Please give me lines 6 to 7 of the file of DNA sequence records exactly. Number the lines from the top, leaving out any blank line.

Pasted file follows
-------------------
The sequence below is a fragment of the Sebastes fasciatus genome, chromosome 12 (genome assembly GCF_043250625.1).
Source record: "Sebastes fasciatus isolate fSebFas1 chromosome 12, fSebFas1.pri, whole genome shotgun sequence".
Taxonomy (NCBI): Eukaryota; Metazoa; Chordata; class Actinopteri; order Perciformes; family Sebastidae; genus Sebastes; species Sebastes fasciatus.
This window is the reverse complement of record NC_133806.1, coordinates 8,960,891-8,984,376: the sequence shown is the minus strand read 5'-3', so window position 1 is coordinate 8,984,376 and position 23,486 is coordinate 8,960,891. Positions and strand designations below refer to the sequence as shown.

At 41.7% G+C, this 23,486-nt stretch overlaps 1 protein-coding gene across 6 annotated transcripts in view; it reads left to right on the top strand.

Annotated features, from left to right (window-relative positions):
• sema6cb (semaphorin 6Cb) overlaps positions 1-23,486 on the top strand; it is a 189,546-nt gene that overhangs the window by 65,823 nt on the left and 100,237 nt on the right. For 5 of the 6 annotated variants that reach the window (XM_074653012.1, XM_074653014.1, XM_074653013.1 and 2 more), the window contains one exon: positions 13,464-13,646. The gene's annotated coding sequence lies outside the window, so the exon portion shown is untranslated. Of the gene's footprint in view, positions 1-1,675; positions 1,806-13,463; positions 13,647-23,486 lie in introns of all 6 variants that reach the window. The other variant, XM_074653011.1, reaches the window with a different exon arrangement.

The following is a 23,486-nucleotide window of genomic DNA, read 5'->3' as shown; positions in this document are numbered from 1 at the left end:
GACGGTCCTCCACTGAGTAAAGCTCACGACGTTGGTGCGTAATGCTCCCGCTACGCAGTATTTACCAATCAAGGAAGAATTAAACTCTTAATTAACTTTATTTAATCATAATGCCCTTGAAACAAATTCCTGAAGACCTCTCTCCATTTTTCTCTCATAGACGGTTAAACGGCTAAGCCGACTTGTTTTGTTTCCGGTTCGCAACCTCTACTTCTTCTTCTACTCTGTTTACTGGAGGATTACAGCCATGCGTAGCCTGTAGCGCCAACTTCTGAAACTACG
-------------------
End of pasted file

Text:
Annotated features, from left to right (window-relative positions):
• sema6cb (semaphorin 6Cb) overlaps positions 1-23,486 on the top strand; it is a 189,546-nt gene that overhangs the window by 65,823 nt on the left and 100,237 nt on the right. For 5 of the 6 annotated variants that reach the window (XM_074653012.1, XM_074653014.1, XM_074653013.1 and 2 more), the window contains one exon: positions 13,464-13,646. The gene's annotated coding sequence lies outside the window, so the exon portion shown is untranslated. Of the gene's footprint in view, positions 1-1,675; positions 1,806-13,463; positions 13,647-23,486 lie in introns of all 6 variants that reach the window. The other variant, XM_074653011.1, reaches the window with a different exon arrangement.